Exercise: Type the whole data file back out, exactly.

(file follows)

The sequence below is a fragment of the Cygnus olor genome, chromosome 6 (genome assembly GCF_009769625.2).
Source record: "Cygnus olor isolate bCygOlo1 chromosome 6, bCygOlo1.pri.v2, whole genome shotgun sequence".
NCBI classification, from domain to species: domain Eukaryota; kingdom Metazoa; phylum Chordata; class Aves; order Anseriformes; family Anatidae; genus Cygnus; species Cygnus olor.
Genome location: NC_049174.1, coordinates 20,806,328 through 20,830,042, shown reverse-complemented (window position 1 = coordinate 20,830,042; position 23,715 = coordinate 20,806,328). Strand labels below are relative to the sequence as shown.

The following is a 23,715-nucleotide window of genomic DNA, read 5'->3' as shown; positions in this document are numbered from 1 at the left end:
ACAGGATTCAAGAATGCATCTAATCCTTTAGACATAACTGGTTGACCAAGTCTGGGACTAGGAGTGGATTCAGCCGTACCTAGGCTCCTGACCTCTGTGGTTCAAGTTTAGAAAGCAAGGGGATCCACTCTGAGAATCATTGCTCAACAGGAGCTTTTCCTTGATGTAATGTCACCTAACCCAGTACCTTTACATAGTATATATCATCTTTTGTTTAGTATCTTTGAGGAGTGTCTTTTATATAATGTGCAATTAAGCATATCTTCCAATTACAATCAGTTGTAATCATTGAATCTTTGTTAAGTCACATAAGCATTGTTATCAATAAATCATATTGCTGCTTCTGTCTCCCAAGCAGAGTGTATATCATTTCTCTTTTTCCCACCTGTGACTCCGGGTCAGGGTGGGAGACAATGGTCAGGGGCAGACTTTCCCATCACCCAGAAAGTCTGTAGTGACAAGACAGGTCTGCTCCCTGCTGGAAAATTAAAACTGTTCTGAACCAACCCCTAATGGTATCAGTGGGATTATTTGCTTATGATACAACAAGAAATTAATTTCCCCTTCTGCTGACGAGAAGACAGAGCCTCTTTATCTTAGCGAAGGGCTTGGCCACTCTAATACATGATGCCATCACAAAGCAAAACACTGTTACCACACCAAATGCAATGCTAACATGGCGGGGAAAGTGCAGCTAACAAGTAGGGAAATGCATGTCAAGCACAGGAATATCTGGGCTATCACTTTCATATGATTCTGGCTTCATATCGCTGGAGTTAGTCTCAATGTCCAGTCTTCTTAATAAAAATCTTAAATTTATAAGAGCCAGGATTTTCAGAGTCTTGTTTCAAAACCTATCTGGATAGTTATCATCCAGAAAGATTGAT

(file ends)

The sequence below is a fragment of the Cygnus olor genome, chromosome 6 (genome assembly GCF_009769625.2).
Source record: "Cygnus olor isolate bCygOlo1 chromosome 6, bCygOlo1.pri.v2, whole genome shotgun sequence".
NCBI classification, from domain to species: domain Eukaryota; kingdom Metazoa; phylum Chordata; class Aves; order Anseriformes; family Anatidae; genus Cygnus; species Cygnus olor.
Genome location: NC_049174.1, coordinates 20,806,328 through 20,830,042, shown reverse-complemented (window position 1 = coordinate 20,830,042; position 23,715 = coordinate 20,806,328). Strand labels below are relative to the sequence as shown.

The following is a 23,715-nucleotide window of genomic DNA, read 5'->3' as shown; positions in this document are numbered from 1 at the left end:
ACAGGATTCAAGAATGCATCTAATCCTTTAGACATAACTGGTTGACCAAGTCTGGGACTAGGAGTGGATTCAGCCGTACCTAGGCTCCTGACCTCTGTGGTTCAAGTTTAGAAAGCAAGGGGATCCACTCTGAGAATCATTGCTCAACAGGAGCTTTTCCTTGATGTAATGTCACCTAACCCAGTACCTTTACATAGTATATATCATCTTTTGTTTAGTATCTTTGAGGAGTGTCTTTTATATAATGTGCAATTAAGCATATCTTCCAATTACAATCAGTTGTAATCATTGAATCTTTGTTAAGTCACATAAGCATTGTTATCAATAAATCATATTGCTGCTTCTGTCTCCCAAGCAGAGTGTATATCATTTCTCTTTTTCCCACCTGTGACTCCGGGTCAGGGTGGGAGACAATGGTCAGGGGCAGACTTTCCCATCACCCAGAAAGTCTGTAGTGACAAGACAGGTCTGCTCCCTGCTGGAAAATTAAAACTGTTCTGAACCAACCCCTAATGGTATCAGTGGGATTATTTGCTTATGATACAACAAGAAATTAATTTCCCCTTCTGCTGACGAGAAGACAGAGCCTCTTTATCTTAGCGAAGGGCTTGGCCACTCTAATACATGATGCCATCACAAAGCAAAACACTGTTACCACACCAAATGCAATGCTAACATGGCGGGGAAAGTGCAGCTAACAAGTAGGGAAATGCATGTCAAGCACAGGAATATCTGGGCTATCACTTTCATATGATTCTGGCTTCATATCGCTGGAGTTAGTCTCAATGTCCAGTCTTCTTAATAAAAATCTTAAATTTATAAGAGCCAGGATTTTCAGAGTCTTGTTTCAAAACCTATCTGGATAGTTATCATCCAGAAAGATTGAT